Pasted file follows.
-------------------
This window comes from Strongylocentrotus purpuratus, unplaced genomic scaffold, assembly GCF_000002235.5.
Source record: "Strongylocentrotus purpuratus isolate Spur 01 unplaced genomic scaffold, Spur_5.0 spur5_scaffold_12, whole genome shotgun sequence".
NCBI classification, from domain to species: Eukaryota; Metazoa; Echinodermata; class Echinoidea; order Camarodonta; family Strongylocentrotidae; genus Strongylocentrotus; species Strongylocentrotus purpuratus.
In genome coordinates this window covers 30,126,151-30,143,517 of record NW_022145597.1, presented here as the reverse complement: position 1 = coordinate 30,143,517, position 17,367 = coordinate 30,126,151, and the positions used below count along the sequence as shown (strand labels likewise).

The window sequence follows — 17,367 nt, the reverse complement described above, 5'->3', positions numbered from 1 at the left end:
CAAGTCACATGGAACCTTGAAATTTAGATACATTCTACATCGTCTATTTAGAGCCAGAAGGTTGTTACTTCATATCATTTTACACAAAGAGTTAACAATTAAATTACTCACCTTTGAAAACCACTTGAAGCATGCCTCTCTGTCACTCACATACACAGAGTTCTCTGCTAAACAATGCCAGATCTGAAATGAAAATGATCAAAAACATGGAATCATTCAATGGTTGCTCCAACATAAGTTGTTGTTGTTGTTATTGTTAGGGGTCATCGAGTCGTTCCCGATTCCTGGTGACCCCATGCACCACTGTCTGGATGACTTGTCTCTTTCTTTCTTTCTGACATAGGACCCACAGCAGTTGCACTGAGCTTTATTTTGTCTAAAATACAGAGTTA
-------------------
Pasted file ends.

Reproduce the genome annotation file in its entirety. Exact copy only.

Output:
This window comes from Strongylocentrotus purpuratus, unplaced genomic scaffold, assembly GCF_000002235.5.
Source record: "Strongylocentrotus purpuratus isolate Spur 01 unplaced genomic scaffold, Spur_5.0 spur5_scaffold_12, whole genome shotgun sequence".
NCBI classification, from domain to species: Eukaryota; Metazoa; Echinodermata; class Echinoidea; order Camarodonta; family Strongylocentrotidae; genus Strongylocentrotus; species Strongylocentrotus purpuratus.
In genome coordinates this window covers 30,126,151-30,143,517 of record NW_022145597.1, presented here as the reverse complement: position 1 = coordinate 30,143,517, position 17,367 = coordinate 30,126,151, and the positions used below count along the sequence as shown (strand labels likewise).

The window sequence follows — 17,367 nt, the reverse complement described above, 5'->3', positions numbered from 1 at the left end:
CAAGTCACATGGAACCTTGAAATTTAGATACATTCTACATCGTCTATTTAGAGCCAGAAGGTTGTTACTTCATATCATTTTACACAAAGAGTTAACAATTAAATTACTCACCTTTGAAAACCACTTGAAGCATGCCTCTCTGTCACTCACATACACAGAGTTCTCTGCTAAACAATGCCAGATCTGAAATGAAAATGATCAAAAACATGGAATCATTCAATGGTTGCTCCAACATAAGTTGTTGTTGTTGTTATTGTTAGGGGTCATCGAGTCGTTCCCGATTCCTGGTGACCCCATGCACCACTGTCTGGATGACTTGTCTCTTTCTTTCTTTCTGACATAGGACCCACAGCAGTTGCACTGAGCTTTATTTTGTCTAAAATACAGAGTTA